Bid for more lodges at quarry holiday park next to M69 motorway denied
A bid to add more lodges to a holiday park in an old quarry has been denied, with the applicant denying claims it’s a secret attempt to build a travellers' site. The site on land next to the M69 in Earl Shilton was previously approved for 21 holiday lodges in March this year, with Hinckley and Bosworth Borough Council officers telling applicant Ian Fenny he must improve an access road as part of planning conditions.
A second application, this time by A T Contracting and Plant Hire, sought to increase the number of lodges at the former Barrow Hill Quarry to 36. An agent representing the company told the council’s plans committee last week the increase was necessary to bring in enough money to cover the £400,000 he said is needed to pay for improvements to the access road, which include resurfacing and the creation of passing places for vehicles.
But councillors were not impressed by the application, with Councillor Mark Bools saying ‘It doesn’t sit well’. Councillors at March's planning meeting said it would be perfect for 'Eddie Stobart spotters', while objections from locals said it was an odd place for holiday accommodation due to motorway noise, traffic fumes and the smell of a nearby dairy farm.
There were two objections to the latest plans, with one saying: "At the committee meeting where the previous scheme was approved, it was stated that this site will absolutely not be used as a travellers' site. This new application has increased unit numbers with a much denser overall layout. I feel that this is just the start, with the site ultimately evolving into exactly that, a travellers' site."
Speaking on behalf of the applicant at last week's meeting, Lance Wiggins of Lion Planning said planning conditions ensured the lodges could only be used as holiday homes. "I restate that the application is not an attempt to establish the principle for an alternative use such as a travellers' site. The proposed lodges are not residential dwellings."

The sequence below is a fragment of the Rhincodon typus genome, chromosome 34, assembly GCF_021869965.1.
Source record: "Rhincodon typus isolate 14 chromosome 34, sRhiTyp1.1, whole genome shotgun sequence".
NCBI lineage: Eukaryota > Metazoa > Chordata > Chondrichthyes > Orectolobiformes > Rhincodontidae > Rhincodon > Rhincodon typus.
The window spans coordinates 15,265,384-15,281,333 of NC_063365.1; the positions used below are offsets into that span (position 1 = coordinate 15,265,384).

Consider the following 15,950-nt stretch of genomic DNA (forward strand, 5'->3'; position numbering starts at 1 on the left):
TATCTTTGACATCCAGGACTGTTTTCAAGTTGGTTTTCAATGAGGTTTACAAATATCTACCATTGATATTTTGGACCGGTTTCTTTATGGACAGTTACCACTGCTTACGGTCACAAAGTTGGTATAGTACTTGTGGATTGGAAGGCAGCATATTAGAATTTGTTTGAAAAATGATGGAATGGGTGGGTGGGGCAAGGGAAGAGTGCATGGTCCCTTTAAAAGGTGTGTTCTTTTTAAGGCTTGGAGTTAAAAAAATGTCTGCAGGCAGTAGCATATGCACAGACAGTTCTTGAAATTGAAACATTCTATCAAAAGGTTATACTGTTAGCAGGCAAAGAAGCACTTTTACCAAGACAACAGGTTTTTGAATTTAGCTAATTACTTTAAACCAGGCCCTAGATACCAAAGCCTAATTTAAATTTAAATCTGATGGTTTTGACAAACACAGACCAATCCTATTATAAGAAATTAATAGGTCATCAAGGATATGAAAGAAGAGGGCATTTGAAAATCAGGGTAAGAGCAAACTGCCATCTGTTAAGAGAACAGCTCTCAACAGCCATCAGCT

He added: "This second application, which includes an additional 15 lodges, has been submitted to boost the viability of the scheme in order that the applicants can meet the cost of the full resurfacing and creation of passing places on Mill Lane. This work’s been costed at around £400,000 which is far in excess of what was envisaged at the time planning permission was granted for the initial scheme.” Mr Wiggins also said the scheme would bring significant benefits to the local economy.
Councillor Richard Allen said: “I actually welcome that something is going to be done with this site, which has been a source of anti social behaviour with scramble bikes for way too long. However, this particular application just goes too far.”
Coun Bools said: “The original scheme was for 21 and that seemed appropriate for the site. I understand the tourism aspect of the borough quite well, but this just seems to be over-egging the pudding. We’ve seen it with other developments – they get permission for a certain amount, and they come back and ask for more. It doesn’t sit well when applicants do this.”
The access road proved a sticking point for Councillor Maureen Cook, who said: “The road really worries me. One of the first things that people do when they go on holiday is have a barbecue which means fires, and how on earth is an emergency vehicle going to get down there fast?”
Councillor Chris Boothby said: “What we’re actually talking about here is a holiday park, A holiday park that was 21 [lodges] and is now 36, with no amenities, no clubhouse, no swimming pool. Would you want to stay there?
"This is just wrong. I take on board what the agent said. With all due respect you just said you wanted to get stuck in straight away. You’ve had seven months to start on the 21; you’ve done nothing."
The committee voted to refuse planning permission at last Tuesday’s meeting.